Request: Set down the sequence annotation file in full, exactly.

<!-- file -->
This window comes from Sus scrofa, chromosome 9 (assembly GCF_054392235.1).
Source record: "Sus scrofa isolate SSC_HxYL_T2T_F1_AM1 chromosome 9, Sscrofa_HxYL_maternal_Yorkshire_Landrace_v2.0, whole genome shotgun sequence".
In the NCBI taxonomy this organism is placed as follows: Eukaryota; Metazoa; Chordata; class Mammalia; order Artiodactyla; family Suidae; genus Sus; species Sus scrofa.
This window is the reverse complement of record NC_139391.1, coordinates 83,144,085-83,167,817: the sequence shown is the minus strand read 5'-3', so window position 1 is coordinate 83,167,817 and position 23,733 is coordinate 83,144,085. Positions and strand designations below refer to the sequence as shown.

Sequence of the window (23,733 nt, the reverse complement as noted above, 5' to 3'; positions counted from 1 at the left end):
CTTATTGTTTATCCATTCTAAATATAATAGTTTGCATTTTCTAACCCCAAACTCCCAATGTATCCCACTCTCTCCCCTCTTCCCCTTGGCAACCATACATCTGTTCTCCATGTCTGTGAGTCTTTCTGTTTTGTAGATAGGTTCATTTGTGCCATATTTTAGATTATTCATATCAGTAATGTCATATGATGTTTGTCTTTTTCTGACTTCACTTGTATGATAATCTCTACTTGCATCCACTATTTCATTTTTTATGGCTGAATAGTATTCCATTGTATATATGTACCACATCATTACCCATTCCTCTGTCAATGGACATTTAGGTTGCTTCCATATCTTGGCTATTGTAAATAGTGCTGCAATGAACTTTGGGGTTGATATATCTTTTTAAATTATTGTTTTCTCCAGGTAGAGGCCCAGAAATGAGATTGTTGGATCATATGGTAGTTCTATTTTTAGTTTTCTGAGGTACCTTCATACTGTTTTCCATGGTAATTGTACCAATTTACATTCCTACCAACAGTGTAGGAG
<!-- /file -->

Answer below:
This window comes from Sus scrofa, chromosome 9 (assembly GCF_054392235.1).
Source record: "Sus scrofa isolate SSC_HxYL_T2T_F1_AM1 chromosome 9, Sscrofa_HxYL_maternal_Yorkshire_Landrace_v2.0, whole genome shotgun sequence".
In the NCBI taxonomy this organism is placed as follows: Eukaryota; Metazoa; Chordata; class Mammalia; order Artiodactyla; family Suidae; genus Sus; species Sus scrofa.
This window is the reverse complement of record NC_139391.1, coordinates 83,144,085-83,167,817: the sequence shown is the minus strand read 5'-3', so window position 1 is coordinate 83,167,817 and position 23,733 is coordinate 83,144,085. Positions and strand designations below refer to the sequence as shown.

Sequence of the window (23,733 nt, the reverse complement as noted above, 5' to 3'; positions counted from 1 at the left end):
CTTATTGTTTATCCATTCTAAATATAATAGTTTGCATTTTCTAACCCCAAACTCCCAATGTATCCCACTCTCTCCCCTCTTCCCCTTGGCAACCATACATCTGTTCTCCATGTCTGTGAGTCTTTCTGTTTTGTAGATAGGTTCATTTGTGCCATATTTTAGATTATTCATATCAGTAATGTCATATGATGTTTGTCTTTTTCTGACTTCACTTGTATGATAATCTCTACTTGCATCCACTATTTCATTTTTTATGGCTGAATAGTATTCCATTGTATATATGTACCACATCATTACCCATTCCTCTGTCAATGGACATTTAGGTTGCTTCCATATCTTGGCTATTGTAAATAGTGCTGCAATGAACTTTGGGGTTGATATATCTTTTTAAATTATTGTTTTCTCCAGGTAGAGGCCCAGAAATGAGATTGTTGGATCATATGGTAGTTCTATTTTTAGTTTTCTGAGGTACCTTCATACTGTTTTCCATGGTAATTGTACCAATTTACATTCCTACCAACAGTGTAGGAG